*Shaking figs from a tree.
Figs are a fruit I’ve only ever known as a dried and packaged treat that we import from the Middle East. Until I came to Palestine, I’d never seen a fresh fig, never imagined that the chewy fruit almost like candy was once a succulent and juicy fruit, refreshing in the summer season when they flourish.
In Ezbet Abed Rabbo, on the first day of Ramadan, I’m treated to figs of different varieties… I don’t yet know the difference, but their are Turkish figs, and other figs… My friends have a number of fig and other fruit and nut trees, and always insist on sharing. Now that it is Ramadan, that sharing, giving compulsion is all the stronger.
I recall figs from Susiya, in the south Hebron hills, where the Palestinians who’ve lived there for decades or more (some are original inhabitants, others have been displaced by the various Israeli wars and land annexations) struggle to exist amidst Israeli settler and soldier violence and harassment.
The life in Susiya and the other hamlets around the south Hebron hills could be so fulfilling: figs, saber (cactus fruit), tomatoes, cucumbers, plump grapes, olive and nut trees, and wheat once flourished. They still grow, but face the obstacles of Israeli settlers cutting down trees, setting fire to crops, plundering fruits, stealing land… and Israeli soldiers arbitrarily declaring areas ‘closed military zones’, severing the farming/herding residents from their land and sustainable means of living.
The figs in Susiya were delicious, as was everything grown there. Natural, local, fresh off the tree.
Susiya was the first place I experienced Ramadan. The life is simple (in the sense of the bare necessities) and (without the mentioned settler and soldier violations) pleasant, though continually labour-filled.
People sleep early in Susiya, 10 pm at the latest, and rise early 6 am at the latest, to bake bread, herd sheep, tend the poultry, …start the day as farmers do.
Ramadan in Susiya had a wonderful quality: stumbling out of sleep around 3 am for Suhoor, the stars still brightly visible (the illegal Israeli settlement spotlights also still blindingly visible). The air was fresh, and our meals took place either inside the tent at the open door or just outside on the rocks.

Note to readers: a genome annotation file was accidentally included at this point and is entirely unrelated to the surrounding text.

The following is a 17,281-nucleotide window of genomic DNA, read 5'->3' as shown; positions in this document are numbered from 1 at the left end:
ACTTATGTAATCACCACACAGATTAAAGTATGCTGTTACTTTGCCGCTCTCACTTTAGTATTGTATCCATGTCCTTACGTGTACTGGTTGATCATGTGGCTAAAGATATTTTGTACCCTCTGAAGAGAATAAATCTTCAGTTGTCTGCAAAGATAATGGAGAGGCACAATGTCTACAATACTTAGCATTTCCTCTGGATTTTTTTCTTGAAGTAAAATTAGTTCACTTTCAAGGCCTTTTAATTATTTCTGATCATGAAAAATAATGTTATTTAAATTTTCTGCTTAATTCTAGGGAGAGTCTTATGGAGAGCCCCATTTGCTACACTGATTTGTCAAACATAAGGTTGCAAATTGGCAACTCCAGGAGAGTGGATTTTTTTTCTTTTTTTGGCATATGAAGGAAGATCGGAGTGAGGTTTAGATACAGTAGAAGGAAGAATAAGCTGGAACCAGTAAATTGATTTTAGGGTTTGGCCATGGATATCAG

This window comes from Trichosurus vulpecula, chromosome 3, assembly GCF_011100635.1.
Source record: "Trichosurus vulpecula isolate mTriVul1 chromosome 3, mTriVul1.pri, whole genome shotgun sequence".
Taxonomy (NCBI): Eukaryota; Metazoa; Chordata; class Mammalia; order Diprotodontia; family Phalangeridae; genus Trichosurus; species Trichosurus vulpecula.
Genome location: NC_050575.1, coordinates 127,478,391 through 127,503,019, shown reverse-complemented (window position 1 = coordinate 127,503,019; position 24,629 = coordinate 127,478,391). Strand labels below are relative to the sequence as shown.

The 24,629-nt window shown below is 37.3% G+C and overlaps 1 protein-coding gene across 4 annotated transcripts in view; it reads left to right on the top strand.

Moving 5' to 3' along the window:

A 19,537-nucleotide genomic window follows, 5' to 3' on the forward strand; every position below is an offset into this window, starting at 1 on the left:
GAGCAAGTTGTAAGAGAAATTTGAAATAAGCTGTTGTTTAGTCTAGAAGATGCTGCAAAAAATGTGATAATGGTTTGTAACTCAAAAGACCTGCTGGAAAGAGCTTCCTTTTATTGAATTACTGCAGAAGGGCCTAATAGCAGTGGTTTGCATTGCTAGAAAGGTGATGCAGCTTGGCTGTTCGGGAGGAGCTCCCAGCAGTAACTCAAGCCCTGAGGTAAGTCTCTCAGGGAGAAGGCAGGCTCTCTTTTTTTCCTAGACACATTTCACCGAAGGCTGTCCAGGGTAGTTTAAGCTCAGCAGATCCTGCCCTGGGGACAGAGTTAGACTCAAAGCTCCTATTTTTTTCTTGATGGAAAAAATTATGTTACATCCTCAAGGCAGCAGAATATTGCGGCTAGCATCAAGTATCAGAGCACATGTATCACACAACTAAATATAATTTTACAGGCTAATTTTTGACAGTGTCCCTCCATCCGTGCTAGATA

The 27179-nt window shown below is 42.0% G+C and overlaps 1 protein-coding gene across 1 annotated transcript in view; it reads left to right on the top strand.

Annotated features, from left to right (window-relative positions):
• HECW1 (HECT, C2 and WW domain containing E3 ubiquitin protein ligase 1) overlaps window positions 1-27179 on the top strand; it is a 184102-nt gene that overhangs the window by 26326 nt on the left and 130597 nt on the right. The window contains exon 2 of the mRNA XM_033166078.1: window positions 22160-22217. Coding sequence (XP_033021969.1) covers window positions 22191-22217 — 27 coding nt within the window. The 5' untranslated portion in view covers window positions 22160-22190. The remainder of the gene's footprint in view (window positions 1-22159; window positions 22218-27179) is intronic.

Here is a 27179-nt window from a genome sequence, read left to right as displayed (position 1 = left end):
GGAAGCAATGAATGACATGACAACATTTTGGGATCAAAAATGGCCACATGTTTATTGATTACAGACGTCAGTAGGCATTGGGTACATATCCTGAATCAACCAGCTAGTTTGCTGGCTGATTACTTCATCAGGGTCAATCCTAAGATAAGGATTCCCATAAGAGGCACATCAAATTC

Once, Susiya residents lived in homes and in caves, caves made quite hospitable, with shelves etched into the rock, and rock carved into bed frames, upon which the standard narrow, flat mattress was placed. The caves were cool in summer, and with a small fire in winter they sufficed against the cold.
Relegated to shanty tents, their homes demolished (some multiple times) by the Israeli occupation army, their caves destroyed and filled-in with rubble, the Palestinians of Susiya now live in unnecessary discomfort (and unease, always fearing the next settler attack): hot during the summer and cold in winter, the frail plastic and canvas of the tents no match for blustering winds.
I phoned my Susiya friends the other day, missing them very much. It’s been 2 years since I saw them, and I know the settlers are no less vicious, the soldiers no more impartial.
Back in Gaza, I find places and people which remind me of Susiya… it’s not that far away, after all (less than an hour by car, were that possible), and it’s Palestine, after all.
The border regions, for example: in the Israeli-imposed “buffer zone”, where farmers face Israeli occupation army (very lethal) violence on a daily basis. Life is hard, and the land is more lush (some of the best agricultural land in Gaza; 1/3 of Gaza’s agricultural land lies in these areas forcibly-deemed off-limits by the Israeli authorities)… but the same quality of living off the land, the same pride in growing one’s own food, in tending fruit, olive, and yes, fig trees (those that haven’t been razed by Israeli military bulldozers on a rampage ordered from high up in the Israeli chain of command, to be sure).
The father of my friend, a pre-1948 Palestinian who recalls vividly his hometown, from which he was expelled during the Nakba, for the creation of Israel. He speaks of how his family farmed, worked the land, his work as a youth, their dispossession… coming to live in an overcrowded, haphazardly erected refugee camp…that has become permanent… His manner of recalling in calm but emphatic speech, the life story etched in lines and wrinkles on his face, the sporadic and warming laughter… he reminds me of a Susiya man, Khalil an Nawaja, Hajj Khalil, my favourite grandfatherly person.
And from a taxi window in Khan Younis camp, I spot an older man shaking the branches of a fig tree, drooped elegantly over a graffitied wall, as the toddler next to him waits expectantly for the fruit ( he wasn’t disappointed!).